My first round entry to the NYC Midnight Short Story Competition just missed out on earning me a place in the next round of the competition. "The Right Thing" got an "Honourable Mention", coming in sixth in the group, but only the top five authors from each group progress to the next round.
I was in a randomly assigned group with a genre / subject/ character mix of Political Satire / A Guarantee / A Budgeteer for my first round story -- putting me well outside my writing comfort zone. But then, that's all part of the fun of competitions like this.
Naturally I'm disappointed not to progress, but it was a fun exercise, and the feedback from the judges is invaluable.
Here's the story -- I'd love to hear what you think in the comments section below.
The right thing
Britain’s Secretary of State for Health has an epiphany on early morning radio, making an announcement that sends the Government into a tailspin.
The Chancellor of the Exchequer sat at an antique Spanish timber desk, sipping Italian coffee as he bit into a buttery French croissant. On the sideboard, next to a Viennese decanter of the finest Irish malt, sat a high-end Danish wireless tuned in to the BBC’s Political Breakfast show. They were winding up a discussion on the financial fallout of Brexit.
Gregory Eyrl felt the corner of his mouth tick in an involuntary smirk. If only they knew. He shuffled the papers on his desk, picked up a precision German fountain pen and scrawled his signature on the dotted line.
As one of Brexit’s main protagonists, and current chief steward of the British Economy, Gregory knew a thing or two about the financial fallout of pulling the UK out of Europe. He’d been instrumental in hiding the damage from the electorate for years. It wasn’t so much lying to the country, he felt… more shielding it from the truth.
Few things in politics, in his experience, were more dangerous than the truth. He’d seen illustrious political careers crash in flames thanks to the incendiary qualities of the truth. As a politician, the safest, and generally more lucrative strategy, was to keep the truth well hidden. A diversion of diction here, a dash of oratory obfuscation there: it wasn’t hard to concoct a plausible illusion of truth, while keeping the genuine article well and truly under wraps. People didn’t want the real truth anyway, they wanted affirmation of their own truth.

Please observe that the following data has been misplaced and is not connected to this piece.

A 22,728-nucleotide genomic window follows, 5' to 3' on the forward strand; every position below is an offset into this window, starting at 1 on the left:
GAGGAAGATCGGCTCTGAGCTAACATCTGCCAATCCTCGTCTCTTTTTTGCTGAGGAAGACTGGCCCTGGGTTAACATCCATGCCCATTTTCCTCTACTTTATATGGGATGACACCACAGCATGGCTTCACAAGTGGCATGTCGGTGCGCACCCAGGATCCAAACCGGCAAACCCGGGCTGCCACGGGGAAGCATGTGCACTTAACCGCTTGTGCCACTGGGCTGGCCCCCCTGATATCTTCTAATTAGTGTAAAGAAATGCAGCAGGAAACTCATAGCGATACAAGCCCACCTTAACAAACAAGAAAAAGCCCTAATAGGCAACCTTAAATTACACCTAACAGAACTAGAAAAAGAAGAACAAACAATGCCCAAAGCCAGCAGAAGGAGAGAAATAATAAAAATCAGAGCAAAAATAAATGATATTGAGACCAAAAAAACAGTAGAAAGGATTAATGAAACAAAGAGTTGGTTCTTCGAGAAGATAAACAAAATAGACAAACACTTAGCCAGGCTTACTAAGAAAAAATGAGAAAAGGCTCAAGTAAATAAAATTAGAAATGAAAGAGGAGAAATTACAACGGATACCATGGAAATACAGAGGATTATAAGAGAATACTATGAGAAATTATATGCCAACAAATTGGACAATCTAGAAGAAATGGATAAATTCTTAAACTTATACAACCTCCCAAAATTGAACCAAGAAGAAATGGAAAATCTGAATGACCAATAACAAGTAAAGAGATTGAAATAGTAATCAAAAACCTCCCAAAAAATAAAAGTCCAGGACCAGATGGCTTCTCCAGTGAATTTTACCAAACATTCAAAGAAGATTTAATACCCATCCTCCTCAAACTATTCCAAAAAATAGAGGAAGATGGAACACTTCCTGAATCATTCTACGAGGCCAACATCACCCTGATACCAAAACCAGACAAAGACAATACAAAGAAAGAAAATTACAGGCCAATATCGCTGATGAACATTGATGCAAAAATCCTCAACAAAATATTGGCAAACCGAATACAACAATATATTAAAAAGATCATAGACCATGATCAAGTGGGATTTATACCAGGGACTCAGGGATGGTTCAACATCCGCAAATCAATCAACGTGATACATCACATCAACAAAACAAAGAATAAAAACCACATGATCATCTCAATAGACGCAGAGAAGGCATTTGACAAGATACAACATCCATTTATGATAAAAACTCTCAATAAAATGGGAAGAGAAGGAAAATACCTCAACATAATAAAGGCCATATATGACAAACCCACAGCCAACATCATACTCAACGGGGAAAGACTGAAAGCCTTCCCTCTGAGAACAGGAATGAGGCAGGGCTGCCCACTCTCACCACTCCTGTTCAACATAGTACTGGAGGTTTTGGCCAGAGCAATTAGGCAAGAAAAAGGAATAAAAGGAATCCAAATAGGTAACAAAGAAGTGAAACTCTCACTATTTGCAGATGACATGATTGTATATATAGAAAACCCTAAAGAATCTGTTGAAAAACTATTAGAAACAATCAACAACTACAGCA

Gregory wished more of his Cabinet colleagues possessed his clarity. The PM got it… he knew that… and one or two others, but the rest of them? Heaven only knew how they’d survived so long, let alone risen to the upper echelons of Whitehall.
It was why he was at his desk so early, eating a continental breakfast while listening to the wireless. His esteemed colleague Sarah Wallace, Secretary of State for Health, was the next guest on the show. She’d been briefed, of course, but Sarah was one of those politicians who’d never quite managed to shirk a naive predilection for the truth. You never quite knew where that might take her, or more to the point, how much it might cost.
“I acknowledge that, Robin, and we’re doing everything we can to resolve the situation, I assure you. Were driving recruitment for doctors and nurses across the NHS, increasing access to training and development for NHS staff, and working hard to bring waiting lists down across the board,” Sarah Wallace could feel her heart racing, but her tone stayed even, her words calm and modulated.
She’d never grown comfortable with the media. Being on the television or radio, with millions of people seeing or hearing her, still made her nervous. She’d grown accustomed to doing it, but the nerves persisted.
Then, of course, there were the presenters. They were lovely beforehand: witty, charming, affable. It was easy to forget over the coffee, biscuits and preamble what bastards they became as soon as they went ‘on air’.
This morning was going well though. She was in control, handling everything with a degree of aplomb she felt was up there with her best performances. They were performances, these sojourns onto broadcast media. Politicians might not be up for BAFTAs, ARIAs, or OSCARs, but they were performers nonetheless, often highly accomplished ones. She wouldn’t put herself in OSCAR or BAFTA territory, but on today’s performance, a place on the nominees list wouldn’t be out of the question.
“So you’re saying you’ve got it under control?” Robin Preston, the BBCs top Political Correspondent pushed her.
“Health is a huge portfolio, Robin, as you know, but I believe we’re allocating resources in the most effective way we can, and are making real inroads. We’re focussed on putting patients and the health of the nation first. That's the motivation behind everything we do,” she answered.
“If you’re making such effective use of resources, and putting patients first, as you insist, Madam Secretary, can you explain why more than 50,000 unwell people a week find themselves lying on a trolley in a corridor waiting for a hospital bed? Or why consultants are stating publicly they don’t believe the NHS is doing right by patients?”